2.8-acre Conway Park Site is owned by the City of Somerville (the City) and
used as a recreational complex. It consists of a large ball field, a children’s
playground, and a splash pad. The lots
that eventually became the park had been used for industrial purposes for more
than 100 years prior to the City claiming ownership in 1937 by virtue of a tax
the city acquired the property, the park and adjacent parcels have all been
redeveloped from their former industrial uses into public recreational
facilities. The park itself has gone through a number of renovations and
improvements over the years.
2017, the City hired a consultant to conduct an environmental assessment in
preparation for planned redesign work at the park. Due to the exceedances under
the Massachusetts Department of Environmental Protection (MassDEP) Contingency
Plan of reportable concentrations of a number of hazardous substances, (polycyclic
aromatic hydrocarbons (PAHs), polychlorinated biphenyls (PCBs), and lead), a
supplemental investigation was conducted in the spring of 2018.
on the results of these investigations, the City fenced-off the playground and
restricted access to the entire Site. In
the summer of 2018, additional environmental assessment work was conducted to
further delineate the extent of PCBs and lead throughout the Site. A risk
characterization concluded that a portion of the playground area was safe for
the general public to use and after consultation with the MassDEP and EPA, the
City re-opened that portion of the playground in the fall of 2018.
early 2019, a geophysical survey followed by test pitting was conducted on a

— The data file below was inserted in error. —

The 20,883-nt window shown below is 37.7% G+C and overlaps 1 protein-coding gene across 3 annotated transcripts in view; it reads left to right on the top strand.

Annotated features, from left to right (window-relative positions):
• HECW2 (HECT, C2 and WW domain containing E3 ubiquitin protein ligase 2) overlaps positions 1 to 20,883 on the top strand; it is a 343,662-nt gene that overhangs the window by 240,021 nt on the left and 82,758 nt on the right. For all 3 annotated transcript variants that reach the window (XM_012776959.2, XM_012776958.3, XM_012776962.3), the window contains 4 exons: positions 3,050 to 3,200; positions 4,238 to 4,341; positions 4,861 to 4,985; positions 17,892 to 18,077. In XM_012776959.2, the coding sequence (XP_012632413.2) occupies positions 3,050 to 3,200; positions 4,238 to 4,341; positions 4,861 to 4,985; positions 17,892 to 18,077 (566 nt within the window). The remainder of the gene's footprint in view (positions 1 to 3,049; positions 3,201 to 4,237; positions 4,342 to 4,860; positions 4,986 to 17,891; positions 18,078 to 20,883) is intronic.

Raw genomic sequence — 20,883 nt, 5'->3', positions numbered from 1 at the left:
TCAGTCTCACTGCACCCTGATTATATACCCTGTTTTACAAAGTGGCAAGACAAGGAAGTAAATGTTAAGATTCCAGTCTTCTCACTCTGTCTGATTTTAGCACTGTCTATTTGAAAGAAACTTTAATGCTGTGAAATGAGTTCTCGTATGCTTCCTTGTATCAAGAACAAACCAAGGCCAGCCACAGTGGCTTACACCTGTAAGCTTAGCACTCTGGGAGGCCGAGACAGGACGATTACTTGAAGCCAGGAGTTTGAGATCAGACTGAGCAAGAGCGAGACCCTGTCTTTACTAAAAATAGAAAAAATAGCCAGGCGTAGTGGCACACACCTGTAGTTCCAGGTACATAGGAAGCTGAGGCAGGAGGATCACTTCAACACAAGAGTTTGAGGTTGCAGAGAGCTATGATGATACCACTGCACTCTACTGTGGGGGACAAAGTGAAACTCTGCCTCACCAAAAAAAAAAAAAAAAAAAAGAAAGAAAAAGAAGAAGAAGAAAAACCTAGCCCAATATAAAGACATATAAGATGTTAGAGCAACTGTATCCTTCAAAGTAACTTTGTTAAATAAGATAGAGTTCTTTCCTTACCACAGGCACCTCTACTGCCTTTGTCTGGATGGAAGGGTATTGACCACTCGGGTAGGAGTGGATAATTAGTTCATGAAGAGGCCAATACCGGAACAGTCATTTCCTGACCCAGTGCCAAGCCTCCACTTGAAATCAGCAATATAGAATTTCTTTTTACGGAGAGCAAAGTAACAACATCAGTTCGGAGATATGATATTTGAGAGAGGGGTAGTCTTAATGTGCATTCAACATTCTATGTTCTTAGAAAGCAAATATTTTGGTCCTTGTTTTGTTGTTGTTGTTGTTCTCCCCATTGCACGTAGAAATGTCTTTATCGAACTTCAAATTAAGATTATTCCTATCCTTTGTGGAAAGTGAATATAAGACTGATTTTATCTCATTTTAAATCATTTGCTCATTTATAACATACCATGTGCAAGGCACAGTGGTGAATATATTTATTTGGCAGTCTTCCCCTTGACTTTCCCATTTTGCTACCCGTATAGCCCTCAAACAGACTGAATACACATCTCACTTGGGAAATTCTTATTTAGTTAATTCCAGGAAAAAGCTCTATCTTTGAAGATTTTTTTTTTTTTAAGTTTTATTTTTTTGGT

portion of the ballfield where the highest concentrations of PCBs were detected.
Obvious layers of fill were noted which were generally observed to be between 3
feet and 8 feet to 12 feet below ground. Debris included brick, fire brick,
rubber gaskets, scrap metal, cobblestone, glass, and a number of potential
April 2019, MassDEP requested EPA assistance with cleaning up Site soil,
notably where elevated PCB concentrations are present as a direct contact risk
and equal to or above 50 parts per million in subsurface soils. In subsequent discussions between EPA and the
City, Somerville expressed interest in working cooperatively with EPA. EPA and
the City agreed to address cleanup of the site under a carefully coordinated
mixed-work approach, with EPA expected to spend up to approximately $3 million
in cleanup work and the City performing the rest of the work (estimated to cost
at least $3 million) under EPA oversight. In addition, the City intends to
implement Park improvements and upgrades following clean-up activities.
An Administrative Order on Consent and an accompanying
Statement of Work, which effectively divides the cost and work tasks between
Somerville and EPA, was signed on July 20, 2020.